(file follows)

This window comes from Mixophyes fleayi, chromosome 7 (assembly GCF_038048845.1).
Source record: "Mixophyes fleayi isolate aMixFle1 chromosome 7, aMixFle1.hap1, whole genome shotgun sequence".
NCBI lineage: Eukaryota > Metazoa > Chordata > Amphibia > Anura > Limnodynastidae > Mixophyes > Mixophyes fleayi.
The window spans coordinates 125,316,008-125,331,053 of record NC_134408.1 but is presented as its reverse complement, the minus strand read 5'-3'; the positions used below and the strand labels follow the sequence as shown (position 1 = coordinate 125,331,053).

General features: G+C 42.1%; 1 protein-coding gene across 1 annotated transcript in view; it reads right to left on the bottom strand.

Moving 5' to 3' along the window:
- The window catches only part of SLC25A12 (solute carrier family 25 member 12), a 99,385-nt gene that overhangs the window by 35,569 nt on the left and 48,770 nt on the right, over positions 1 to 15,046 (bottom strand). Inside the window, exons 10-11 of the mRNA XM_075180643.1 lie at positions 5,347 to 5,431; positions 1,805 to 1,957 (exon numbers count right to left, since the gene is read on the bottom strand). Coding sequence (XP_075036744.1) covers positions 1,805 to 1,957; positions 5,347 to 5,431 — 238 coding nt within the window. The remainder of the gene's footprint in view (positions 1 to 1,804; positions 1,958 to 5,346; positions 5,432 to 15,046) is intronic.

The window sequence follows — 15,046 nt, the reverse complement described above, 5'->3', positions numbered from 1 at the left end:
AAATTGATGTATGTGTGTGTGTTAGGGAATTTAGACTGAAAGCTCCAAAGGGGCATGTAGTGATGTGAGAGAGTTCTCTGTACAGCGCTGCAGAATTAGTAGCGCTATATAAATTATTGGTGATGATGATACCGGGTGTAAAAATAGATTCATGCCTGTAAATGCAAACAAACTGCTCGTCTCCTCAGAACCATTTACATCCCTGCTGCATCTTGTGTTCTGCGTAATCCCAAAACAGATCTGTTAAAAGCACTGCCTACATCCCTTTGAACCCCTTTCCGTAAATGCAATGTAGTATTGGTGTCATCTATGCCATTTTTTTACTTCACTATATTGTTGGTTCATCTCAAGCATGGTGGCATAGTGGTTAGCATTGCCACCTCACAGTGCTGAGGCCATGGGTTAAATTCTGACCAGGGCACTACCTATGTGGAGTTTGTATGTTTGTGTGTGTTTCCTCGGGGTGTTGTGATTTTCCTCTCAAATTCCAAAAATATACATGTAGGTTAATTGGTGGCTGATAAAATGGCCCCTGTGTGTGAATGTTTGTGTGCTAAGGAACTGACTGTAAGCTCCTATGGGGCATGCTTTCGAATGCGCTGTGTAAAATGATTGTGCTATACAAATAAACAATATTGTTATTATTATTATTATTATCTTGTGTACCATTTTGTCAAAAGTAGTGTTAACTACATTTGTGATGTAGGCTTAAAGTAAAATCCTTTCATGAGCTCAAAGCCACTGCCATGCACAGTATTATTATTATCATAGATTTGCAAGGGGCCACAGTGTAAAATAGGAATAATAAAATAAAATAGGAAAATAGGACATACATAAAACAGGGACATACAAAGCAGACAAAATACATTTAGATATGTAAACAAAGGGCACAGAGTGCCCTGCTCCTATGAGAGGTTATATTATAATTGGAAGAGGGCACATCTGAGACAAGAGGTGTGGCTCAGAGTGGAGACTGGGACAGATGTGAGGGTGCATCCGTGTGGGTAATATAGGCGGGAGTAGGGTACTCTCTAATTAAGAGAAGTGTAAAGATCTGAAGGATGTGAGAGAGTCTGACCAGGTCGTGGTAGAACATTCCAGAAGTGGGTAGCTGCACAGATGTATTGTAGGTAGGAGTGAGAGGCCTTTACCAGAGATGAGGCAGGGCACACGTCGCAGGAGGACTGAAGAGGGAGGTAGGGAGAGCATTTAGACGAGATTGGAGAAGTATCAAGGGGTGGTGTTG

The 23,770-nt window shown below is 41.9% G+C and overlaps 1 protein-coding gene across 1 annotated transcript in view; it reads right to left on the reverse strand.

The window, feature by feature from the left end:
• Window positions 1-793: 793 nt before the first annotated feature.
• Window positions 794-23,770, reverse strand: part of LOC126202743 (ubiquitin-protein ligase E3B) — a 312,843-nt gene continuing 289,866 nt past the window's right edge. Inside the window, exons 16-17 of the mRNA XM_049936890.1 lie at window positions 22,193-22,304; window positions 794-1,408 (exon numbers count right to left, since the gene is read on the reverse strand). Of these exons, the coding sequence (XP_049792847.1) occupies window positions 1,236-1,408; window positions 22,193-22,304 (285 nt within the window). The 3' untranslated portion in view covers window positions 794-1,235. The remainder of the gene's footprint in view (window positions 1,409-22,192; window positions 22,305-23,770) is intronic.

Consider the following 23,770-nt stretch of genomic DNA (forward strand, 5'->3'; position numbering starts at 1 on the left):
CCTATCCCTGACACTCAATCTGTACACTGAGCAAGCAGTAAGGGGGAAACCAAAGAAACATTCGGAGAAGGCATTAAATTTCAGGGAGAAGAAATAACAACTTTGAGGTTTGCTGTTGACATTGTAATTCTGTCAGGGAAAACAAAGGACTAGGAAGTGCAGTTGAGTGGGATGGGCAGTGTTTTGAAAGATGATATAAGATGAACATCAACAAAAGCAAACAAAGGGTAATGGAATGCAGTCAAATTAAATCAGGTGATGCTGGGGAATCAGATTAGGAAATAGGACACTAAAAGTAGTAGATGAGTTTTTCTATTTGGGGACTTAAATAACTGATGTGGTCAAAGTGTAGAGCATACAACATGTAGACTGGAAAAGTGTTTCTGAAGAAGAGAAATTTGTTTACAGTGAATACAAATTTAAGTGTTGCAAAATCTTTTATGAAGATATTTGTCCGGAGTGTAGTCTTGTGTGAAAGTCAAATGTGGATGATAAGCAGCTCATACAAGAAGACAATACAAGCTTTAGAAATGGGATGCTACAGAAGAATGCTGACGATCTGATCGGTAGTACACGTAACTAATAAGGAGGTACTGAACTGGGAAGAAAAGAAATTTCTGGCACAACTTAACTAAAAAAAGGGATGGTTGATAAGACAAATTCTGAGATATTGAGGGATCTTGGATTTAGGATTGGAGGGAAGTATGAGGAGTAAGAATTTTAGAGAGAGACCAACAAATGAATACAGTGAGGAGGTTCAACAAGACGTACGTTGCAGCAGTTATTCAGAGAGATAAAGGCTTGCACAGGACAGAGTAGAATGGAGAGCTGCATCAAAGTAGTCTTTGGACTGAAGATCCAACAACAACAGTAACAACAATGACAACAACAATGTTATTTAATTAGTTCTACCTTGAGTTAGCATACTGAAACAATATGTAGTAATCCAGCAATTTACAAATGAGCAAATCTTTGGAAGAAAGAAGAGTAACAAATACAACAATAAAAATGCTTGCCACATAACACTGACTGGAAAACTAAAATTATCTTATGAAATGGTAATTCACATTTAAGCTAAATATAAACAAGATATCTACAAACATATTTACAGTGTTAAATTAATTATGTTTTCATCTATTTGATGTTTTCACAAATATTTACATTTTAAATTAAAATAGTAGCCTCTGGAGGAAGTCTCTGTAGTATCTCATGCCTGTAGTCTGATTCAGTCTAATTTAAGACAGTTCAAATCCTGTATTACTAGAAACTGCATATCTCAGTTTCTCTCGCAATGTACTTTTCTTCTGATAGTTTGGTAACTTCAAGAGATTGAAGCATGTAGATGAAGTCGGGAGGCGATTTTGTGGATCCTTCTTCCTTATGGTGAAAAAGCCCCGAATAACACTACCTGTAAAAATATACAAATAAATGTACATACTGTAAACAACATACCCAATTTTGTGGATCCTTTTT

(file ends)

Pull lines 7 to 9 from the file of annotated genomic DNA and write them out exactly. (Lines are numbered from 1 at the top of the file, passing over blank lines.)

- The window catches only part of SLC25A12 (solute carrier family 25 member 12), a 99,385-nt gene that overhangs the window by 35,569 nt on the left and 48,770 nt on the right, over positions 1 to 15,046 (bottom strand). Inside the window, exons 10-11 of the mRNA XM_075180643.1 lie at positions 5,347 to 5,431; positions 1,805 to 1,957 (exon numbers count right to left, since the gene is read on the bottom strand). Coding sequence (XP_075036744.1) covers positions 1,805 to 1,957; positions 5,347 to 5,431 — 238 coding nt within the window. The remainder of the gene's footprint in view (positions 1 to 1,804; positions 1,958 to 5,346; positions 5,432 to 15,046) is intronic.

The window sequence follows — 15,046 nt, the reverse complement described above, 5'->3', positions numbered from 1 at the left end:
AAATTGATGTATGTGTGTGTGTTAGGGAATTTAGACTGAAAGCTCCAAAGGGGCATGTAGTGATGTGAGAGAGTTCTCTGTACAGCGCTGCAGAATTAGTAGCGCTATATAAATTATTGGTGATGATGATACCGGGTGTAAAAATAGATTCATGCCTGTAAATGCAAACAAACTGCTCGTCTCCTCAGAACCATTTACATCCCTGCTGCATCTTGTGTTCTGCGTAATCCCAAAACAGATCTGTTAAAAGCACTGCCTACATCCCTTTGAACCCCTTTCCGTAAATGCAATGTAGTATTGGTGTCATCTATGCCATTTTTTTACTTCACTATATTGTTGGTTCATCTCAAGCATGGTGGCATAGTGGTTAGCATTGCCACCTCACAGTGCTGAGGCCATGGGTTAAATTCTGACCAGGGCACTACCTATGTGGAGTTTGTATGTTTGTGTGTGTTTCCTCGGGGTGTTGTGATTTTCCTCTCAAATTCCAAAAATATACATGTAGGTTAATTGGTGGCTGATAAAATGGCCCCTGTGTGTGAATGTTTGTGTGCTAAGGAACTGACTGTAAGCTCCTATGGGGCATGCTTTCGAATGCGCTGTGTAAAATGATTGTGCTATACAAATAAACAATATTGTTATTATTATTATTATTATCTTGTGTACCATTTTGTCAAAAGTAGTGTTAACTACATTTGTGATGTAGGCTTAAAGTAAAATCCTTTCATGAGCTCAAAGCCACTGCCATGCACAGTATTATTATTATCATAGATTTGCAAGGGGCCACAGTGTAAAATAGGAATAATAAAATAAAATAGGAAAATAGGACATACATAAAACAGGGACATACAAAGCAGACAAAATACATTTAGATATGTAAACAAAGGGCACAGAGTGCCCTGCTCCTATGAGAGGTTATATTATAATTGGAAGAGGGCACATCTGAGACAAGAGGTGTGGCTCAGAGTGGAGACTGGGACAGATGTGAGGGTGCATCCGTGTGGGTAATATAGGCGGGAGTAGGGTACTCTCTAATTAAGAGAAGTGTAAAGATCTGAAGGATGTGAGAGAGTCTGACCAGGTCGTGGTAGAACATTCCAGAAGTGGGTAGCTGCACAGATGTATTGTAGGTAGGAGTGAGAGGCCTTTACCAGAGATGAGGCAGGGCACACGTCGCAGGAGGACTGAAGAGGGAGGTAGGGAGAGCATTTAGACGAGATTGGAGAAGTATCAAGGGGTGGTGTTG